Water distict’s mission is a tough balancing act

MEEKER I Pursuing water rights and looking out for users’ interests at the same time can be a bit of a balancing act.
But that’s exactly what the Yellow Jacket Water Conservancy District is charged to do. The group’s mission is to “maintain and manage its water rights for the benefit of agricultural, municipal, industrial, wildlife and recreational users within the district,” said attorney Trina Zagar-Brown.
At Saturday’s meeting between the Yellow Jacket Board of Directors and local landowners, various user interests were brought up.
“My goal was to publicly state my concerns about wildlife impacts,” said landowner Jeanne Horne. “While I own property on the White River, also own property adjacent to Morapos Creek, and have other real estate interests up-river adjacent to the Welder property, my primary concerns are wildlife-related issues.
“I feel there are others far better qualified to take issue with ag and industry uses — not to say they are not a concern to me — as I stated (at the meeting), they are of great concern. I just feel those who make their living with ag and industry have those concerns in the forefront.”
Agricultural interests are well represented on the Yellow Jacket board, with several of the directors being cattlemen.
But the user category that received the most attention — and most landowner concern — Saturday was industrial.
“How come energy seems to be the primary focus?” outfitter Shawn Welder asked.
“From my perspective, if energy water rights are not part of the mix, they will dry up the other uses,” Yellow Jacket attorney Zagar-Brown said. “… energy water has to be addressed, but it has to be managed with the other uses, and Yellow Jacket is looking out for those other interests.”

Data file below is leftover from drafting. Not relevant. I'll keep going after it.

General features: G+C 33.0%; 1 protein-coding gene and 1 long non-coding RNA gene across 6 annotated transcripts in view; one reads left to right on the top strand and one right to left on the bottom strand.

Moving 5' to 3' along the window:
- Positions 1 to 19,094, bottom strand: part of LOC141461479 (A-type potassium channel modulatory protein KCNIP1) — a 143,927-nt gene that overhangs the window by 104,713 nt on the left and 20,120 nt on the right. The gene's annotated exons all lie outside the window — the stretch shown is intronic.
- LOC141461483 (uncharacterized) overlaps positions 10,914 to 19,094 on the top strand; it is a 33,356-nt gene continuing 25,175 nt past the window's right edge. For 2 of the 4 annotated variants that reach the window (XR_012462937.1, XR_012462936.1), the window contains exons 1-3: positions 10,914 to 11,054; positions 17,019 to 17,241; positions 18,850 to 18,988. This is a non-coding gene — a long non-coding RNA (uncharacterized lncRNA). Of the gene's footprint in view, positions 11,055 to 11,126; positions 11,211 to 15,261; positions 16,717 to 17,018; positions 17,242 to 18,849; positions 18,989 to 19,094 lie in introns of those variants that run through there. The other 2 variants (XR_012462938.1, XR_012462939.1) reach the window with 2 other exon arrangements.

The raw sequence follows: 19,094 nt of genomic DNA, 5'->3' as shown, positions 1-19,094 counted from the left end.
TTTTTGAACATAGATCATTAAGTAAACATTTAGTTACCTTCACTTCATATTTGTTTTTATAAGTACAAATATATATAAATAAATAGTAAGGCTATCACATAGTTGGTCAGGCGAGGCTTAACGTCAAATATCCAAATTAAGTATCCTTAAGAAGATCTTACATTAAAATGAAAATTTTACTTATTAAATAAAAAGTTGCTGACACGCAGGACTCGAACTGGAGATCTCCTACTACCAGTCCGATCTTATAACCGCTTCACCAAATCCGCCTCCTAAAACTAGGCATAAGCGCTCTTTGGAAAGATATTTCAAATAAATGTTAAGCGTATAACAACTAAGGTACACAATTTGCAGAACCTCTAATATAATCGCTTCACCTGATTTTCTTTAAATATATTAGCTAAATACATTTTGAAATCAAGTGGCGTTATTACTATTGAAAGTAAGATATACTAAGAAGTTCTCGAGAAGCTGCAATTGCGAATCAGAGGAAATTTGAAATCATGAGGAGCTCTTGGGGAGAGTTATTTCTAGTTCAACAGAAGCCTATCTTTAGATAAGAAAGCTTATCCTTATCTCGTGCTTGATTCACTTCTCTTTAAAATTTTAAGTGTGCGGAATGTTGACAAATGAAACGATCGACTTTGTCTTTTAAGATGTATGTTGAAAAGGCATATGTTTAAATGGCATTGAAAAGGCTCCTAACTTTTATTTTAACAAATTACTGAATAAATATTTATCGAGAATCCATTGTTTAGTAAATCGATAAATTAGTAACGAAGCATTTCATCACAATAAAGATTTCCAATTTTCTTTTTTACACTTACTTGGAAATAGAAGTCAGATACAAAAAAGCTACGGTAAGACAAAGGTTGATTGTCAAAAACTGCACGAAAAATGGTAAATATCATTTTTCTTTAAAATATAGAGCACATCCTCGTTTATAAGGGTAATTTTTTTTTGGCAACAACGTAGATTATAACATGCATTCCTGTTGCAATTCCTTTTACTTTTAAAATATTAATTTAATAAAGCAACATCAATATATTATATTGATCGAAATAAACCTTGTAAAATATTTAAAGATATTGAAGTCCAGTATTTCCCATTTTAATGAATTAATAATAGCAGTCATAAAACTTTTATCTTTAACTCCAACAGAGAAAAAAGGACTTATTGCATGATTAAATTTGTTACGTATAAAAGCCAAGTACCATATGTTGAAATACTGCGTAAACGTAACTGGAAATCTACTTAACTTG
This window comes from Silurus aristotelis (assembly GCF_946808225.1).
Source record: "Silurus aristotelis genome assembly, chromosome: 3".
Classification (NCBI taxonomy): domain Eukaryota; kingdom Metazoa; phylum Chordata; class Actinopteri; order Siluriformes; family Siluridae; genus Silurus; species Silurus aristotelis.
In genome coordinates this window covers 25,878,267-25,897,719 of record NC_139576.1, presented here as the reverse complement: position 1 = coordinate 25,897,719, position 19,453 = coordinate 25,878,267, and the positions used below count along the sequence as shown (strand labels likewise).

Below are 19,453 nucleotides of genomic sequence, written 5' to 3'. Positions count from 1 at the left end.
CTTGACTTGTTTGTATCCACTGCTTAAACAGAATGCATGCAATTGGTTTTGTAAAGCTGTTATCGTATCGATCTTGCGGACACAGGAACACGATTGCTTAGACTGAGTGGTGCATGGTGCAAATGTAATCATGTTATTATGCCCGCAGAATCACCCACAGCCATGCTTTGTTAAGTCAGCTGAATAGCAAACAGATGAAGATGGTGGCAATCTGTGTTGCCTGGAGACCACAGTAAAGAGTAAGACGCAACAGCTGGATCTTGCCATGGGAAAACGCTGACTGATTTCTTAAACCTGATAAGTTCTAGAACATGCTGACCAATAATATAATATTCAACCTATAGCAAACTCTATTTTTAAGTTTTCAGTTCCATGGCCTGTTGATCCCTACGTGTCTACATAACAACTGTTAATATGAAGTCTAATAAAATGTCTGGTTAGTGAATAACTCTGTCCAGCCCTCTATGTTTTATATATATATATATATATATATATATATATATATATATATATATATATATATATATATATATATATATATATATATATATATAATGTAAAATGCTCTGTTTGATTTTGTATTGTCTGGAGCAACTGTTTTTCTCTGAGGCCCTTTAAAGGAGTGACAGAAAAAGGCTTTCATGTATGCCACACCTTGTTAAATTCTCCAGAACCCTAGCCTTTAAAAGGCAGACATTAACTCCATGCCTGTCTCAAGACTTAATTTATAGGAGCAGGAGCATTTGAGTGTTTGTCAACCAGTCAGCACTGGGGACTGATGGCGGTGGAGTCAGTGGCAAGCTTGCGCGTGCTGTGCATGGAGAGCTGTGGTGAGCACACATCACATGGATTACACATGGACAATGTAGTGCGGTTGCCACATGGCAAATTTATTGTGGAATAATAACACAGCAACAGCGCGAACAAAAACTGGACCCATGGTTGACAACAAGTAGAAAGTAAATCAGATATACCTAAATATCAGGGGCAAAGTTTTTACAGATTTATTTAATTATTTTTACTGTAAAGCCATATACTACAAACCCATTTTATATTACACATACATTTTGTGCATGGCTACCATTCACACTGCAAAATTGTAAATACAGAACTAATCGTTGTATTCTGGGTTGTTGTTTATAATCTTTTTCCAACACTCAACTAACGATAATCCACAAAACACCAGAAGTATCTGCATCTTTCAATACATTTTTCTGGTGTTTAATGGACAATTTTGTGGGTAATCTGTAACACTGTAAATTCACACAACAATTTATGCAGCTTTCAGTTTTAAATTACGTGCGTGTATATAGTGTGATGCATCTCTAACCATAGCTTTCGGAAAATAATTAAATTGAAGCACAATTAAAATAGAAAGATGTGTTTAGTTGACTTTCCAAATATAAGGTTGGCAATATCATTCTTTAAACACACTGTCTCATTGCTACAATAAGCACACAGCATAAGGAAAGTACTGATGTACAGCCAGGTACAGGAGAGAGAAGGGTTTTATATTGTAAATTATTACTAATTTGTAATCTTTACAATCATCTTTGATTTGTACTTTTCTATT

The possibility of large-scale commercial oil shale production in the area — and the accompanying demands for water — has been an ongoing subject of public speculation for years.
But natural gas extraction already has a big impact on water usage in the Yellow Jacket District, Zagar-Brown said.
“Oil shale has been pregnant for decades and we don’t know when that baby is going to pop out, but it is real,” Zagar-Brown said. “The (Yellow Jacket) water rights have long been contemplated to assist in providing water for potential oil shale development. By most accounts, the development of oil shale will require significant amounts of water and Yellow Jacket has historically viewed that it would play a critical role in water supplies for the oil shale.
“The current realities are that the development of natural gas also requires significant water resources. Maybe most important is that the development of natural resources takes water away from its other uses, such as agricultural,” Zagar-Brown said. “So Yellow Jacket’s role going forward may be to manage water storage projects that help off set the heavy water demands associated with natural resource extraction, whether it be oil shale or natural gas.”